HDR10 Media Profile, more commonly known as HDR10, was announced on August 27, 2015, by the Consumer Technology Association and which uses the wide-gamut Rec. 2020 color space, a bit depth of 10-bits, and the SMPTE ST 2084 (PQ) transfer function – a combination later also standardized in ITU-R BT.2100. It also uses SMPTE ST 2086 "Mastering Display Color Volume" static metadata to send color calibration data of the mastering display, as well as MaxFALL (Maximum Frame Average Light Level) and MaxCLL (Maximum Content Light Level) static values, encoded as SEI messages within the video stream. HDR10 is an open standard supported by a wide variety of companies, which includes TV manufacturers such as LG, Samsung, Sharp, Sony, and Vizio, as well as Microsoft and Sony Interactive Entertainment, which support HDR10 on their PlayStation 4 and Xbox One S video game console platforms.
HDR10+, also known as HDR10 Plus, was announced on April 20, 2017, by Samsung and Amazon Video. HDR10+ updates HDR10 by adding dynamic metadata  which is based on Samsung application SMPTE ST 2094-40. The dynamic metadata is additional data that can be used to more accurately adjust brightness levels on a scene-by-scene or frame-by-frame basis. HDR10+ is an open standard and is royalty-free; it is supported by Colorfront’s Transkoder and MulticoreWare's x265. HDR10+ video will be offered by Amazon Video later in 2017.
Dolby Vision is an HDR format from Dolby Laboratories that can be optionally supported by Ultra HD Blu-ray discs and streaming video services. Dolby Vision is a proprietary format and Dolby SVP of Business Giles Baker has stated that the royalty cost for Dolby Vision is less than $3 per TV. Dolby Vision includes the Perceptual Quantizier (SMPTE ST 2084) electro-optical transfer function, up to 4K resolution, and a wide-gamut color space (ITU-R Rec. 2020). The main two differences from HDR10 is that Dolby Vision has a 12-bit color depth and dynamic metadata. The colour depth allows up to 10,000-nit maximum brightness (mastered to 4,000-nit in practice). It can encode mastering display colorimetry information using static metadata (SMPTE ST 2086) but also provide dynamic metadata (SMPTE ST 2094-10, Dolby format) for each scene. Examples of Ultra HD (UHD) TVs that support Dolby Vision include LG, TCL, and Vizio, although their displays are only capable of 10-bit color and 800 to 1000 nits luminance.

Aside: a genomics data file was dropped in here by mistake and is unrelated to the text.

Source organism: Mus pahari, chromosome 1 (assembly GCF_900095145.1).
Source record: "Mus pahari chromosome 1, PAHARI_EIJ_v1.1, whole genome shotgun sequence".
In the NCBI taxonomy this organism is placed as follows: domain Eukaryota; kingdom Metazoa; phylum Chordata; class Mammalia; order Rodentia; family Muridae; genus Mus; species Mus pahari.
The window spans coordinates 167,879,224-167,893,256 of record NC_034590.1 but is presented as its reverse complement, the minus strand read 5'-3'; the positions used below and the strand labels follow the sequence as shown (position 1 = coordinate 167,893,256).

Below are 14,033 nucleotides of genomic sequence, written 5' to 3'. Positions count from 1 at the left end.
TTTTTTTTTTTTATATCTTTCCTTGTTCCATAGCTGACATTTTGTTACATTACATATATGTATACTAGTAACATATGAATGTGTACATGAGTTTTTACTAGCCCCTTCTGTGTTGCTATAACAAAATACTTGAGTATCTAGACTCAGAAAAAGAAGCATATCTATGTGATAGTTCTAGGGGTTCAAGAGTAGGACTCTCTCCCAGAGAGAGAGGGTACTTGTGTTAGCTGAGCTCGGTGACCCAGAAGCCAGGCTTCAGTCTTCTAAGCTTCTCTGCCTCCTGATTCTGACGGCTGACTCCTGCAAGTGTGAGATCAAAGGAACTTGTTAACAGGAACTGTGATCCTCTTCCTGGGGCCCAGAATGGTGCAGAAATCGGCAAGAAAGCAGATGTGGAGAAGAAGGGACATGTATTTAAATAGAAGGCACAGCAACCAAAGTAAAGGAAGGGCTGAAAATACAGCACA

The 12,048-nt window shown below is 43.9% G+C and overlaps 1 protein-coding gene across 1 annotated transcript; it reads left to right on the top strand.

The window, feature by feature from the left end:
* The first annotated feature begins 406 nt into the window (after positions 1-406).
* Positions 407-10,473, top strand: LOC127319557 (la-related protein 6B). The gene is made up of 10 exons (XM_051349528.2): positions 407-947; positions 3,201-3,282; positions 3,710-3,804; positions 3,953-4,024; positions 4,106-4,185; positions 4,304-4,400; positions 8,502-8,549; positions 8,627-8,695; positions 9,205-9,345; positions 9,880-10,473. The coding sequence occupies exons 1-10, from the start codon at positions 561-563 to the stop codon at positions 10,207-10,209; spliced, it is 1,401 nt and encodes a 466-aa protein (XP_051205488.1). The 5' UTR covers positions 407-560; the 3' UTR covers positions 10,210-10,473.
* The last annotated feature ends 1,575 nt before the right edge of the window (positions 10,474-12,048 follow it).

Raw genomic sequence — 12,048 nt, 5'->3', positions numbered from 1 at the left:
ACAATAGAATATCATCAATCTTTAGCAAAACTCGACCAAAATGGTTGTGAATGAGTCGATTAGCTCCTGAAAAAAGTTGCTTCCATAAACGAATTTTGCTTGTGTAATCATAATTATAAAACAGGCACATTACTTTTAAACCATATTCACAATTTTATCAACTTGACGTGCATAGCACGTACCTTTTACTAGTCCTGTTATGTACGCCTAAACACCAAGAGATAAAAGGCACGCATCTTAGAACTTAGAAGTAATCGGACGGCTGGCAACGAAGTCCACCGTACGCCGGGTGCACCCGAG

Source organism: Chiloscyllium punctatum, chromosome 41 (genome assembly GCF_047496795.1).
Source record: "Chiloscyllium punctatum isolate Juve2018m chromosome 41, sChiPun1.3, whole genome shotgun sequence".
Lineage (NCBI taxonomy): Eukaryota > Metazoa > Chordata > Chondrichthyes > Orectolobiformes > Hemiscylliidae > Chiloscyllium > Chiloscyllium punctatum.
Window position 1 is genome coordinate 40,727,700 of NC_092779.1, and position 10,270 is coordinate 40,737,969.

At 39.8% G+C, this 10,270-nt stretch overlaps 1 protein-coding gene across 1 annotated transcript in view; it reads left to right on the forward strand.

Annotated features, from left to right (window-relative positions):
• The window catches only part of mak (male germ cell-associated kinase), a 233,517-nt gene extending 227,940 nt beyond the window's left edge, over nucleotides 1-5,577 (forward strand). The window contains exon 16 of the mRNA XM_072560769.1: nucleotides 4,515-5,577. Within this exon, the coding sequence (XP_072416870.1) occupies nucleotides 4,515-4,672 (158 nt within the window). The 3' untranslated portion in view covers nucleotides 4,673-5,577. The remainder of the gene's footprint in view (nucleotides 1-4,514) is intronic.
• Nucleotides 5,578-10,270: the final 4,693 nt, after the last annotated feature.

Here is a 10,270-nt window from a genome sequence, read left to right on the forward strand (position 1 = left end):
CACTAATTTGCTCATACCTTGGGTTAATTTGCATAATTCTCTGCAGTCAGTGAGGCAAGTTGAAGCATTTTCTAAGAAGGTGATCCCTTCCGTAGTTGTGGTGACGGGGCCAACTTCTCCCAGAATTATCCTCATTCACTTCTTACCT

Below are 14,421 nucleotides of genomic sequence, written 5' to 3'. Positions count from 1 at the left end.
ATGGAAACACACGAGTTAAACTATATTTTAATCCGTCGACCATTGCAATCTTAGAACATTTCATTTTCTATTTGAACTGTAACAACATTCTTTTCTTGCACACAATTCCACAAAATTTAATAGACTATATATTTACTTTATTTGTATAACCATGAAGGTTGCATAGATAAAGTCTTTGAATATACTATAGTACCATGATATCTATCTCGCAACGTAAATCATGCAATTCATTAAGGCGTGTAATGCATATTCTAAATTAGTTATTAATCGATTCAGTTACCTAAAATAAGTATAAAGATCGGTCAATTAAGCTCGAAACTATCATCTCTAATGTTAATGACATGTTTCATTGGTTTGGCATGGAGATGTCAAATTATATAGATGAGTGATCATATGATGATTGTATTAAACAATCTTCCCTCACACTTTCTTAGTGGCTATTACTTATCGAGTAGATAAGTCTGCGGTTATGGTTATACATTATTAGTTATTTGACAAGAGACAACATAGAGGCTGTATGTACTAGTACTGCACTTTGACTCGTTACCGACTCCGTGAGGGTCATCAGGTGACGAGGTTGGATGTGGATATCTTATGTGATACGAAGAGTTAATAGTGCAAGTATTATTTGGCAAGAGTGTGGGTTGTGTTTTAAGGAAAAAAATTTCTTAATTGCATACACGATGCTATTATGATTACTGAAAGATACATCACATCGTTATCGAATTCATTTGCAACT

Hybrid Log-Gamma (HLG) is a HDR standard that was jointly developed by the BBC and NHK. The HLG standard is royalty-free and is compatible with SDR displays. HLG is supported by ATSC 3.0, Digital Video Broadcasting (DVB) UHD-1 Phase 2, HDMI 2.0b, HEVC, and VP9. HLG is supported by video services such as Freeview Play and YouTube.
SL-HDR1 is a HDR standard that was jointly developed by STMicroelectronics, Philips International B.V., CableLabs, and Technicolor R&D France. It was standardised as ETSI TS 103 433 in August 2016.  SL-HDR1 provides direct backwards compatibility by using static and dynamic metadata (using SMPTE ST 2094-20 Philips and 2094-30 Technicolor formats) to reconstruct a HDR signal from a SDR video stream which can be delivered using SDR distribution networks and services already in place. SL-HDR1 allows for HDR rendering on HDR devices and SDR rendering on SDR devices using a single layer video stream. The HDR reconstruction metadata can be added either to HEVC or AVC using a supplemental enhancement information (SEI) message.
Rec. 2100 is a technical recommendation by ITU-R for production and distribution of HDR content using 1080p or UHD resolution, 10-bit or 12-bit color, HLG or PQ transfer functions, and wide color gamut using the Rec. 2020 color space.
UHD Phase A are guidelines from the Ultra HD Forum for distribution of SDR and HDR content using Full HD 1080p and 4K UHD resolutions. It requires color depth of 10-bits per sample, a color gamut of Rec. 709 or Rec. 2020, a frame rate of up to 60 fps, a display resolution of 1080p or 2160p, and either standard dynamic range (SDR) or high dynamic range that uses Hybrid Log-Gamma (HLG) or Perceptual Quantizer (PQ) transfer functions. UHD Phase A defines HDR as having a dynamic range of at least 13 stops (213=8192:1) and WCG as a color gamut that is wider than Rec. 709. UHD Phase A consumer devices are compatible with HDR10 requirements and will be able to process Rec. 2020 color space and HLG or PQ at 10 bits.
The HEVC specification incorporates the Main 10 profile on their first version that supports 10 bits per sample.
On April 8, 2015, The HDMI Forum released version 2.0a of the HDMI Specification to enable transmission of HDR. The Specification references CEA-861.3, which in turn references the Perceptual Quantizer (PQ) which was standardized as SMPTE ST 2084. The previous HDMI 2.0 version already supported the Rec. 2020 color space.
On November 17, 2016, the Digital Video Broadcasting (DVB) Steering Board approved UHD-1 Phase 2 with a HDR solution which supports Hybrid Log-Gamma (HLG) and Perceptual Quantizer (PQ). The specification has been published as DVB Bluebook A157 and will be published by the ETSI as TS 101 154 v2.3.1.
On January 2, 2017, LG Electronics USA announced that all of LG’s SUPER UHD TV models now support a variety of HDR technologies, including Dolby Vision, HDR10, and HLG (Hybrid Log Gamma), and are ready to support Advanced HDR by Technicolor.